.- It would be much better for the Honorary Minister to fix some day next week for the second reading of this Bill instead of proposing that the House shall proceed with its consideration to-morrow. The honorable gentleman had ample opportunity yesterday to bring the Bill up to the second-reading stage. Had he done so it would have been distributed this morning, and we could have studied it this afternoon during the consideration of private members’ business. It requires to be carefully considered, and had this course been followed we should have been in a position to discuss it to-morrow. As it is the Minister has placed the whole House in a most awkward position. Im portant matters are set down for consideration after dinner, so that we shall have no time to look through this Bill before the meeting of the House tomorrow morning.
– This is hasty legislation.
– And hasty legislation is detrimental to the best interests of the country. I trust that the honorable gentleman will allow the further consideration of this Bill to be postponed until Wednesday or Thursday next. We should then be prepared to deal with the second reading. If the Prime Minister will agree to that course I shall have nothing more to say.
– I am very willing to meet my honorable friends in any reasonable way, but with what object do they suggest postponing this matter till Wednesday or Thursday next?
– Tuesday next will do. Our complaint is that we shall not have time to study the Bill before tomorrow.
– We want to know why it was not laid on the table yesterday?
– Order !
– I think, on consideration, that it is a great pity that we did not move the first reading of the Bill last night, so that the Opposition could have considered it at its caucus this morning.
– There is nothing funny about that.
– Why did not honorable members opposite mention last night what they wanted ?
– Because the Government did not have the Bill ready last night.
– We had it ready yesterday.
– Will the Prime Minister resume his seat? Every day I have had to call the attention of the House to the frequency of interjections, and to appeal to honorable members to assist me in carrying out the Standing Orders.I cannot do this without the assistance of the House, and it is not right that I should be compelled continually to interrupt honorable members while addressing the Chair in order to try to get a hearing for them. I hope that it will not be necessary for me to make any further appeal, but that reasonable opportunities will be given every honorable member to make his speech with something’ like coherency.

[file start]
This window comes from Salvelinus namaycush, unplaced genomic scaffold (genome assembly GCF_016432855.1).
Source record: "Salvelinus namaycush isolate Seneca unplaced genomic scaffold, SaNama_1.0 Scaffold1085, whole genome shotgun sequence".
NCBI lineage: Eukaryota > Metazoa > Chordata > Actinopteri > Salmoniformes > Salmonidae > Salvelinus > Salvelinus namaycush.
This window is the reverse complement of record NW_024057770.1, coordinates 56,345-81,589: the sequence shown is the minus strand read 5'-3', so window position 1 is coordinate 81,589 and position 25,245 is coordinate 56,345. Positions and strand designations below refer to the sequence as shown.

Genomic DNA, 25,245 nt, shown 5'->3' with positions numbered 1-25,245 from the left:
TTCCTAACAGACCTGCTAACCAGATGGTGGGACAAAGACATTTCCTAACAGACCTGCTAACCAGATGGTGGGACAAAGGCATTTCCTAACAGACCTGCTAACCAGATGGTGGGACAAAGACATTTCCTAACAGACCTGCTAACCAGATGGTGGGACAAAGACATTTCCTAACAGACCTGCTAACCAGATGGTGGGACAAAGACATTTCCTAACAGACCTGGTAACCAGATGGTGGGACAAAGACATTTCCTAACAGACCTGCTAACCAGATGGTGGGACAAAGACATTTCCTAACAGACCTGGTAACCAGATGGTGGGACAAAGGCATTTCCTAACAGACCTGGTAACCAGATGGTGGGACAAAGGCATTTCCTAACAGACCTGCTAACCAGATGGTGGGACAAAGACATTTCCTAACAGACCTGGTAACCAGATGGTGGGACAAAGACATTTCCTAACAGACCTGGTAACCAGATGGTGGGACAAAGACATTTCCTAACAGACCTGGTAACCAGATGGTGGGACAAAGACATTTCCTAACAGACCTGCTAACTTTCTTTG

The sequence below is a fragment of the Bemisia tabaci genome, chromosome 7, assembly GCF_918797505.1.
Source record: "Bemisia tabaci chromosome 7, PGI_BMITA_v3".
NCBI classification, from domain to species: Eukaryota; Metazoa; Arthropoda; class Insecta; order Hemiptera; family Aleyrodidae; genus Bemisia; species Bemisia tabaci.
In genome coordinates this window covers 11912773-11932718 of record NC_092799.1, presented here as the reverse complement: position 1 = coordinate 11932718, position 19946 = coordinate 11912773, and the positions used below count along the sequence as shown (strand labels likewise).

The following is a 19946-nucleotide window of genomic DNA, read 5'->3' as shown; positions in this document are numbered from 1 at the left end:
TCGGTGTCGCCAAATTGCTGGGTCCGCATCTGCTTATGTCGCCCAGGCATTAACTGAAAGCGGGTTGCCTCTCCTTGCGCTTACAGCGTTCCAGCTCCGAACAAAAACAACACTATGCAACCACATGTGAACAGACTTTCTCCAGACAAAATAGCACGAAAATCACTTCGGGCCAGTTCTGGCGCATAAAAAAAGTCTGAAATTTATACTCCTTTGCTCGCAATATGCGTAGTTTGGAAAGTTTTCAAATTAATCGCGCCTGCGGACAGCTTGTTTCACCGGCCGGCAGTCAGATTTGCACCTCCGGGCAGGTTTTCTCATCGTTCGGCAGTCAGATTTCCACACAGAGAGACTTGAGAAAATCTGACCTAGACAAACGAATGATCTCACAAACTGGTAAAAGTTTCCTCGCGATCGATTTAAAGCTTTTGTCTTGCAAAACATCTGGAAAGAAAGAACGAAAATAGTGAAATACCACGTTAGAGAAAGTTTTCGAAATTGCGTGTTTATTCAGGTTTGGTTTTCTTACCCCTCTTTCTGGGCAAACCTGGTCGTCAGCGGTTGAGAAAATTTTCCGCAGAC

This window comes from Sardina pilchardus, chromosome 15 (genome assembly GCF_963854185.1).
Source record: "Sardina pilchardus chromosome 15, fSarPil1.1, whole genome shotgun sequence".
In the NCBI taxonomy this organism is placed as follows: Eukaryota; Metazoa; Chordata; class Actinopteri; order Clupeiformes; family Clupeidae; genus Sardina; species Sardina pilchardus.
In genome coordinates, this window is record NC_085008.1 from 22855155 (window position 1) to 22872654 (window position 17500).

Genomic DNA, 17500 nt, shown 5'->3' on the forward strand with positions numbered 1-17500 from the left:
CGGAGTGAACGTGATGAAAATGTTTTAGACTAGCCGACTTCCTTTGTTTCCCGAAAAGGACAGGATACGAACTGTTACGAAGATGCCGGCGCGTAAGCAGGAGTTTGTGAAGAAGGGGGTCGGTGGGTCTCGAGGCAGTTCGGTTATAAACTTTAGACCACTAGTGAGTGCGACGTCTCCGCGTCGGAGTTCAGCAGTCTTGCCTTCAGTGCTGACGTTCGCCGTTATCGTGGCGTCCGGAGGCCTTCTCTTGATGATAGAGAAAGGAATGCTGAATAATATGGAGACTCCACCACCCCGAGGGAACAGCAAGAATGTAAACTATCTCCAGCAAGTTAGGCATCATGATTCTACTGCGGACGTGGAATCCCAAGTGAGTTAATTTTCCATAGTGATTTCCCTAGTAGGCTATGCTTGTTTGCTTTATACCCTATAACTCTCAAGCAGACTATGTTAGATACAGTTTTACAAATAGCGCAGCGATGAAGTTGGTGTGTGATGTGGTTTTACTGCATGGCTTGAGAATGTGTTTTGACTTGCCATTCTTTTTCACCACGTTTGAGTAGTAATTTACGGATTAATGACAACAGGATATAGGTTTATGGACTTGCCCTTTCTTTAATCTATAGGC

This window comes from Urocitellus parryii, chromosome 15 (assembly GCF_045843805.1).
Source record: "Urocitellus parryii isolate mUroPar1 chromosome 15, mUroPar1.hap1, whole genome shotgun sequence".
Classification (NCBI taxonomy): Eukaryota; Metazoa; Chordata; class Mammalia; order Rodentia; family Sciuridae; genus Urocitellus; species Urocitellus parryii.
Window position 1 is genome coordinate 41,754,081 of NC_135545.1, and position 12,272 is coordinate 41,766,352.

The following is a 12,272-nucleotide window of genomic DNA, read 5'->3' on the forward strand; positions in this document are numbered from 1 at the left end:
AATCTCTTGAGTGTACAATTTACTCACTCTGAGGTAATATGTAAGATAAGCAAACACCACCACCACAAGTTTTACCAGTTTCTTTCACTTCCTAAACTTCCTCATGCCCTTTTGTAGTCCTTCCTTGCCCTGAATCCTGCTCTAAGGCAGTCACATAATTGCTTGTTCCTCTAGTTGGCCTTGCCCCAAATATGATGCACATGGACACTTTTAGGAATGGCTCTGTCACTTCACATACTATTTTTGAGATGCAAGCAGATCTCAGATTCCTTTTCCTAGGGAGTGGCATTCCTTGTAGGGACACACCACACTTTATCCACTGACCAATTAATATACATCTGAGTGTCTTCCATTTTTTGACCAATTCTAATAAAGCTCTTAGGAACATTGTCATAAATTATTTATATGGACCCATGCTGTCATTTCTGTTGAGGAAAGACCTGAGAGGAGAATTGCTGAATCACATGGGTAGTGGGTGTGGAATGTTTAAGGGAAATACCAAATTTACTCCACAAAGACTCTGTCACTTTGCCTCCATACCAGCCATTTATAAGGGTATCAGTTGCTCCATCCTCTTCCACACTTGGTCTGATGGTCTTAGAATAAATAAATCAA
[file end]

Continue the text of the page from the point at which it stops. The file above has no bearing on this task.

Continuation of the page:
– What took place last night was not at all unusual. The Government did not introduce the Bill last night for reasons of its own, which do not concern in tie least my honorable friends opposite. If they want to know these reasons I invite them to come to our next Cabinet meeting. Meantime, may I suggest that a debate of this kind is unprecedented in this Chamber ?
– Not when the honorable gentleman and his party were in Opposition ?
– Such a thing has never been done in the history of this Parliament.
– Evidently the honorable gentleman did not know everything when he was on this side of the House.
– I hope I did not know anything of these unworthy tactics.
– This is rich from the Prime Minister.
– Order !
– I must ask honorable members opposite to allow business to proceed in the ordinary way, and to extend to the Government the timehonoured privilege of shaping its own business in its own way. That, I think, is a reasonable request.
.- I am inclined to the view that the Prime Minister is correct when he says there is no precedent for the procedure now being followed. No doubt that is due to the fact that no Minister in the past was so frightfully inept as to bungle matters as the Minister in charge of this Bill has done. It is, perhaps, a matter for regret that the very first Bill which it was his honour to introduce to the House should have been so badly bungled. That, however, is a matter which concerns only himself and his colleagues. In a direct sense the Opposition have nothing to do with it. We have something, however, to do with the procedure, and the right to ask for information. Of course, the Government have the right to withhold the’ information, but we are entitled to ask that the ordinary procedure be observed unless there is something to justify an irregular procedure. While the action of the Honorary Minister in moving the first reading of the Bill during question time is not out of order, having strict regard to the Standing Orders, it nevertheless is somewhat irregular. If the honorable gentleman proceeds in an irregular way, though not necessarily out of keeping with the Standing Orders, it is not fair on the part of the Prime Minister to complain if the procedure becomes irregular because of the irregular conduct of his own Minister. In the circumstances, the Prime Minister’s complaint falls to the ground, in that, if the procedure is in any way irregular, it is entirely due to his Minister, possibly for Governmental reasons, adopting a particular course. However, the Prime Minister seems to have taken some credit to himself on one point. He says that the Bill was withheld from honorable members yesterday for Governmental purposes.